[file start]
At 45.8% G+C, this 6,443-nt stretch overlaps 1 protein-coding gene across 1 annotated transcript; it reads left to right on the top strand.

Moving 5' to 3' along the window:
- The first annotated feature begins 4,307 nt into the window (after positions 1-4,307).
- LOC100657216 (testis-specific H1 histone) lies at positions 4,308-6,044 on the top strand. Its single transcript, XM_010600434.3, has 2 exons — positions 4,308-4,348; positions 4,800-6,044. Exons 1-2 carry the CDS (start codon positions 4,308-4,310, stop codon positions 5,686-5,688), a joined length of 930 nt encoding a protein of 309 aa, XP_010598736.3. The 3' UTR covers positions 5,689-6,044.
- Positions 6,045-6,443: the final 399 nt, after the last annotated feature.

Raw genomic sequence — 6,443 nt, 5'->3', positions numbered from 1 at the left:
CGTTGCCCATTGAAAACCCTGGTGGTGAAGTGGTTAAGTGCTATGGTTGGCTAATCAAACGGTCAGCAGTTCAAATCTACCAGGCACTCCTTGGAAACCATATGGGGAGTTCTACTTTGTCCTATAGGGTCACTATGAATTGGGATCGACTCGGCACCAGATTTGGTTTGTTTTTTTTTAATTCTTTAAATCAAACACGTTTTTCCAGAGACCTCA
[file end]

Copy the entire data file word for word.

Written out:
At 45.8% G+C, this 6,443-nt stretch overlaps 1 protein-coding gene across 1 annotated transcript; it reads left to right on the top strand.

Moving 5' to 3' along the window:
- The first annotated feature begins 4,307 nt into the window (after positions 1-4,307).
- LOC100657216 (testis-specific H1 histone) lies at positions 4,308-6,044 on the top strand. Its single transcript, XM_010600434.3, has 2 exons — positions 4,308-4,348; positions 4,800-6,044. Exons 1-2 carry the CDS (start codon positions 4,308-4,310, stop codon positions 5,686-5,688), a joined length of 930 nt encoding a protein of 309 aa, XP_010598736.3. The 3' UTR covers positions 5,689-6,044.
- Positions 6,045-6,443: the final 399 nt, after the last annotated feature.

Raw genomic sequence — 6,443 nt, 5'->3', positions numbered from 1 at the left:
CGTTGCCCATTGAAAACCCTGGTGGTGAAGTGGTTAAGTGCTATGGTTGGCTAATCAAACGGTCAGCAGTTCAAATCTACCAGGCACTCCTTGGAAACCATATGGGGAGTTCTACTTTGTCCTATAGGGTCACTATGAATTGGGATCGACTCGGCACCAGATTTGGTTTGTTTTTTTTTAATTCTTTAAATCAAACACGTTTTTCCAGAGACCTCA